A very powerful feature of WorldEdit is that it can load a section of your world, defined by your selection region, and restore it from a backup without having to shutdown your server or use an offline map editor. A large number of problems can be easily fixed this way, from undoing a griefer’s work to fixing a world save error to even rolling back from a project you gave up with half-way through.

Configuring Snapshots

In order for WorldEdit to be able to read your backups, you will have to choose a directory to place backups inside. The path can be set in the configuration and is relative to the server/.minecraft root folder (not the WorldEdit folder!). You can also use an absolute path if your backups are stored outside your server folder (like on another disk, which is recommended in case of hardware failures).

Once set, just toss either copies of your world folder or zipped copies of your world folder into your backup folder. An example of how you could lay out your backups folder is below.

Example: Possible structures of backup storage

f backups/ (this is the folder name in the config)
f world/ (this is the name of a world)
z (a backup for just this world)
f world/ (must match the world name above)
f region/ (contains .mca files for this world)
f 2019-05-15-03-00-00 (backups don’t have to be zipped)
f world/
f world_nether/ (another world name)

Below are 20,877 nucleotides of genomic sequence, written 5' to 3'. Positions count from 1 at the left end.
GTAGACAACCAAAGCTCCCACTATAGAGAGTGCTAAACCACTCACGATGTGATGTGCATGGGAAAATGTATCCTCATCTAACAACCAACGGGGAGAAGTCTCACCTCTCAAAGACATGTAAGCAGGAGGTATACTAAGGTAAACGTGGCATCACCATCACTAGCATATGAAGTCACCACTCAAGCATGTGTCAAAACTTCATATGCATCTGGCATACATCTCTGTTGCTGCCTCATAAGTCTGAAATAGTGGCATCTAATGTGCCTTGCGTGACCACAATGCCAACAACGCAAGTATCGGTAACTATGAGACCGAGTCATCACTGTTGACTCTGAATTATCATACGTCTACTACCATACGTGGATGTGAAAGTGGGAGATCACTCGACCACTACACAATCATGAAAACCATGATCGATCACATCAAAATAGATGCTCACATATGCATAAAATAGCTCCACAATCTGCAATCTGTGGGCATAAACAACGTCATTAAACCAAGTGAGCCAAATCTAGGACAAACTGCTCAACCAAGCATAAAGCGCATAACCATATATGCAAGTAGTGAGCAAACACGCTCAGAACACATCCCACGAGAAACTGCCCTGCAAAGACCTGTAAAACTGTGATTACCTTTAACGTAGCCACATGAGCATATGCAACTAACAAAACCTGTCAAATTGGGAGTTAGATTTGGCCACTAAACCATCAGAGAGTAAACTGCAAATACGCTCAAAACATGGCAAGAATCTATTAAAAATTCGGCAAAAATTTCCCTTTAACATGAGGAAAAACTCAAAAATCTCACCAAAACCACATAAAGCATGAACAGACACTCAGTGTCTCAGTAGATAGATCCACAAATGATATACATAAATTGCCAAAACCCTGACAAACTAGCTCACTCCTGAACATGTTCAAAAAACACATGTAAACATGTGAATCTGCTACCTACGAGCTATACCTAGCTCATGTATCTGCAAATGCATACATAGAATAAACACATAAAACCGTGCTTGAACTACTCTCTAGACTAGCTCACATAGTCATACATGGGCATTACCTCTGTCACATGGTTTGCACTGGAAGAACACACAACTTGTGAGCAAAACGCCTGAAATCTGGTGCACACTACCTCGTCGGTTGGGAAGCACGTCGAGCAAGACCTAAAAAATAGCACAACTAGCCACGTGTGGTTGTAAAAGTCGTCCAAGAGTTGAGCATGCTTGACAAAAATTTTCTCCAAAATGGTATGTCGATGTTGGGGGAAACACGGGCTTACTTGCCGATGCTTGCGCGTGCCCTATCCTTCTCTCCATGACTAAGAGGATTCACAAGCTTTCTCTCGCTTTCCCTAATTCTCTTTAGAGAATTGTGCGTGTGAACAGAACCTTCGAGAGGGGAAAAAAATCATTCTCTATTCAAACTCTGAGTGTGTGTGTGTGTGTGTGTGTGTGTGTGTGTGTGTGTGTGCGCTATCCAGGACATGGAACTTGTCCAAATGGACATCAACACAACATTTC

z (this is one backup holding multiple worlds)
f world/
f region/ (all the .mca files are in here)

f world_nether/

z (another backup from a month before)

As you might have noticed, each individual backup must have a timestamp. WorldEdit expects these timestamps in order to determine which backups are the newest. The world folder must be inside the backup, with a region folder inside that world folder. You can either have backups at the top level with multiple world folders inside, or multiple world folders with backups inside for each individual world.


If you use a Linux-like system, you can use the following line to create a world backup ZIP having an acceptable filename: zip -v backups/`date "+%Y-%m-%d-%H-%M-%S"`.zip -r world.

Supported Archive Formats

WorldEdit natively supports ZIP files, using Java’s zip library. However, Java’s zip support only supports basic zip files. If you receive cryptic errors while using zip files, you may want to install TrueZip. If you want to use another archive format, such as tarballs, TrueZip will also support these.

TrueZip can be installed by downloading the JAR file from the maven repository and saving it as truezip.jar. The jar should be placed in the plugins or plugins/WorldEdit folder on Bukkit, or in the mods folder on other platforms.


Using backup archives (e.g. zip files) will save disk space at the cost of increasing CPU when actually restoring. The trade-off is up to you to decide.

Using Snapshots

Now that your snapshots are configured, using them is a breeze. Just select an area, and use //restore.

By default, WorldEdit will find the most recent backup for your current world, and restore your selected area from it.

If you don’t want to use the most recent snapshot (perhaps the damage was already done and you need an older one), there are additional commands to choose which snapshot to use.

To get started, use /snap list. This will list all snapshots available for your current world.

You can either use /snap use latest or /snap use [name] to select either the latest snapshot, or by name. You can also use /snap sel <number> to use the one with that number in the list.

If you know a time point which you either need a backup before or after that point, you can use /snap before <time> or /snap after <time> to find the closest snapshot before/after the given time. These commands take a timestamp like the file names, or even a natural time, such as /snap before "last friday".